Helping PWS Outside of the SLP Clinic

Hi,

What are some ways that SLP’s can help PWS outside of the clinical setting? Are there certain details or facts that you want your SLP to know about helping outside of the clinic or any other techniques and tools that SLP can do or use to help PWS feel more accepted into society and be comfortable in your own skin?

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Comments

Helping PWS Outside of the SLP Clinic — 3 Comments

  1. Complete acceptance could be achieved some day only with consistent efforts at both ends- working on self acceptance of the PWS on one hand, and building an inclusive environment through public education and sensitisation on the other.

  2. This is such a great question, thanks so much for asking a question to the professional panel. 🙂 I LOVE advocating for people who stutter outside of the therapy room and there are so many ways to do that. Here are some generalized ways to help and PS- you are already helping by being involved in this international online conference! Here are some tips:

    1.) Get involved in an organization: there are a lot of ways to volunteer with organizations that support people who stutter. Here in the United States there are groups that have support group meetings for adults and children who stutter including Stuttering Association for the Young (SAY), the National Association for Young People who Stutter (FRIENDS), the National Stuttering Association (NSA) and also there is the Stuttering Foundation of America that has a quarterly publication that you can read and a blog that you can follow along with resources (some free online) for parents, children and adults who stutter and CEUs offered for SLPs. Internationally there are country stuttering associations, the International Stuttering Association, the World Stuttering Network and for SLPs/Professionals and People Who Stutter, the International Fluency Association. You can find all of these groups online, and there are ways to read up, keep up, and get involved.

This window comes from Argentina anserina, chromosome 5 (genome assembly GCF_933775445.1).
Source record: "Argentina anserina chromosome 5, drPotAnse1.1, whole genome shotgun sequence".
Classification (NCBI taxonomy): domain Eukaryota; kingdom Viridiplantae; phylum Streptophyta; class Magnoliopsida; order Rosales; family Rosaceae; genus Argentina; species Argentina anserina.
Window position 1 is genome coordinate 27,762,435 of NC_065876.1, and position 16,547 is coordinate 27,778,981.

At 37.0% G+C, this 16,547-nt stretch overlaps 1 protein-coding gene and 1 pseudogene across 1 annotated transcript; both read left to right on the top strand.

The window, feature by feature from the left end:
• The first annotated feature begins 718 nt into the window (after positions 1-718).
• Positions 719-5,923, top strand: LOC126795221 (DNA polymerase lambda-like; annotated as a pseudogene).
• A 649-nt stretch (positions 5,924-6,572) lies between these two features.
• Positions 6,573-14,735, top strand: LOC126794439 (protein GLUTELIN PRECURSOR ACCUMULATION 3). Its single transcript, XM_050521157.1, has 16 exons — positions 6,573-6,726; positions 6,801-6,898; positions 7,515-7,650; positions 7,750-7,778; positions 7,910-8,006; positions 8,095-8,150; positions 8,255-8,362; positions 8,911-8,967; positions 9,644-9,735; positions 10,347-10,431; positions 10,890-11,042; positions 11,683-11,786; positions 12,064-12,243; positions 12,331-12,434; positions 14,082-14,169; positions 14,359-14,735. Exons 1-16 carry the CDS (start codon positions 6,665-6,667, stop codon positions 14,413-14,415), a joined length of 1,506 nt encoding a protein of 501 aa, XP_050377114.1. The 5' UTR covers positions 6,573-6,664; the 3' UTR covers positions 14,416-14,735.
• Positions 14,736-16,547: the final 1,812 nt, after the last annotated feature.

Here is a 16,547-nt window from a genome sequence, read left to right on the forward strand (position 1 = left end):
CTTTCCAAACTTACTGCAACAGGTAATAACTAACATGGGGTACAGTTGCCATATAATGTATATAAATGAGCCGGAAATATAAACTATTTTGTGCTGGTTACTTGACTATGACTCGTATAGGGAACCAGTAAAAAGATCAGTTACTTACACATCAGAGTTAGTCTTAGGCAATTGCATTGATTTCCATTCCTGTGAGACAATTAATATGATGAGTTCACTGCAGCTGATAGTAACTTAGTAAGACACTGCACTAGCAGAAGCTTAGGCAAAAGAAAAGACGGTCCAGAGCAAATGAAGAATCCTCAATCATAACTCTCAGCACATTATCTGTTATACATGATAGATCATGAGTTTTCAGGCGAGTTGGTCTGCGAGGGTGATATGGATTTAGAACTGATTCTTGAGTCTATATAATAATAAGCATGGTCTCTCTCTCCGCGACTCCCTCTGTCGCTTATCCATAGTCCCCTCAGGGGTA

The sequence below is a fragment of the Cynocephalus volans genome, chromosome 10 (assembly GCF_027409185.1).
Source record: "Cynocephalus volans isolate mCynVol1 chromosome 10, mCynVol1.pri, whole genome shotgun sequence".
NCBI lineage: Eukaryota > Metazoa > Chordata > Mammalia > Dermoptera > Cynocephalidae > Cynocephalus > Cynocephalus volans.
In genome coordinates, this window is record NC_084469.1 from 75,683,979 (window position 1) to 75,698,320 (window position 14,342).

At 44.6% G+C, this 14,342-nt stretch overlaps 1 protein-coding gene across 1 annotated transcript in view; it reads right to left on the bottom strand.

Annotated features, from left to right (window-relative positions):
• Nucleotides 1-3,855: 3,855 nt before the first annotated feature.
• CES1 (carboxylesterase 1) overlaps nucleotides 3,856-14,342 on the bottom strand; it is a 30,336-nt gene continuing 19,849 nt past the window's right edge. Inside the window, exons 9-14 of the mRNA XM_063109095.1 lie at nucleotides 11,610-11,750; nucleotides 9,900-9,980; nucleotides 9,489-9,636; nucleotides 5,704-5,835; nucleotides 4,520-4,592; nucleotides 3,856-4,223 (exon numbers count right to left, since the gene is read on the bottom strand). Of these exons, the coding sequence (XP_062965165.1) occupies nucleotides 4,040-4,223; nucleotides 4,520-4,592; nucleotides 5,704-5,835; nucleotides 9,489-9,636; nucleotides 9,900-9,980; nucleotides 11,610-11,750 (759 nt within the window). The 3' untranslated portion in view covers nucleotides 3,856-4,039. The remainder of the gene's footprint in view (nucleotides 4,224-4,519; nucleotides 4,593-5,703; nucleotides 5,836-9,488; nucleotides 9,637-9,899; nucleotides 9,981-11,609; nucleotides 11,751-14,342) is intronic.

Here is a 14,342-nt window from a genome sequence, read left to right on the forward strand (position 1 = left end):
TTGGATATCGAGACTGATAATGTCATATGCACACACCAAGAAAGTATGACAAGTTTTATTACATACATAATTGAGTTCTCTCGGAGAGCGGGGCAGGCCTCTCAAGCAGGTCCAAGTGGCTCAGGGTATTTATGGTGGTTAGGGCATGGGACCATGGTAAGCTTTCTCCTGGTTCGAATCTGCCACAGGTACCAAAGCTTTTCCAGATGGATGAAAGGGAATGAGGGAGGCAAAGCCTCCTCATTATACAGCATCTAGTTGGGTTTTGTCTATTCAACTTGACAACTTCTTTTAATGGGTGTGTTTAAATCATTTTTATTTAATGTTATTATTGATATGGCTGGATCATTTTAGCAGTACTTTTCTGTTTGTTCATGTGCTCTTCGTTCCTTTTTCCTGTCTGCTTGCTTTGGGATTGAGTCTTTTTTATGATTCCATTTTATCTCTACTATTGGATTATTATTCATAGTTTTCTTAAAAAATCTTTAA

2.) Educate. This may sound odd, but my pulmonologist knows more about stuttering than most doctors because I talk about it all the time. He even has mentioned stuttering in my medical session notes before! (now THAT made me excited). People who stutter don’t need us to save them and we don’t go around wearing a cape (they actually wear the capes) but as an ally of people who stutter you can help to educate. On International Stuttering Awareness Day (October 22nd every year), I love to do something to promote awareness and education re: stuttering. One year (pre-pandemic) I handed out Franky Banky buttons (he is a fox who stutters- there are comics with him in it, etc.. google it), and gave out information about stuttering to doctors, nurses, staff and patients at the hospital where I worked; I actually took the day off to do this. Months later there were physicians still wearing their stuttering awareness pins! 🙂 Get creative with educating about stuttering and make it fun 🙂 The pandemic has limited us a bit- but you can make social media posts, etc… so many of my friends that are not involved with the stuttering community know so much about stuttering.

    3.) Model what you know in public for others. The best thing you can do for a person who stutters is to listen, and most people who stutter don’t like to be interrupted (just like you wouldn’t like to be interrupted)… so in knowing this, if you encounter someone who stutters in public, use these listener strategies so that others can see you doing so. The more we do, and the more we talk about it- the more people will know about it. 🙂

    I hope that these responses help. You can find great resources on the Stuttering Foundation of America website for listener tips etc, and those are great things to give out to others for generalized education (they are in English and Spanish depending on your country of origin language). Take care and be well!
    Thanks,
    Steff

  3. Great question!
    I would suggest, if you haven’t already, that you post this question on the PWS panel as well. I think they would probably be able to give some valuable insight into what they ‘wish’ their SLPs, family members, friends, etc. knew about stuttering.

    The professionals above have given you a lot of great pointers already.

    I think one way that we can help our clients outside of therapy is to figure out what their goals are for therapy and then help to set them up for success in working toward these goals outside of the therapy room. For example, asking them – what speaking situations would you like to make easier or are important to you? Followed by – what specifically do you want to work on connected to those speaking situations. This could be ‘getting more comfortable,’ ‘not avoiding as much,’ ‘speaking with more ease,’ etc. By focusing on real-life speaking situations, we’re helping our clients to make changed in their everyday lives and that is really, really powerful! 🙂

    Also, keep up to date with current events in the stuttering world – this way you can bring those into therapy too. Things like films, books, podcasts, support groups, etc.

    And, if you’re a camp person – check out the camps for people who stutter across the US. A lot of them offer the ability for students and SLPs to also get involved and learn and grow too!

    All the best to you,
    ~Jaime

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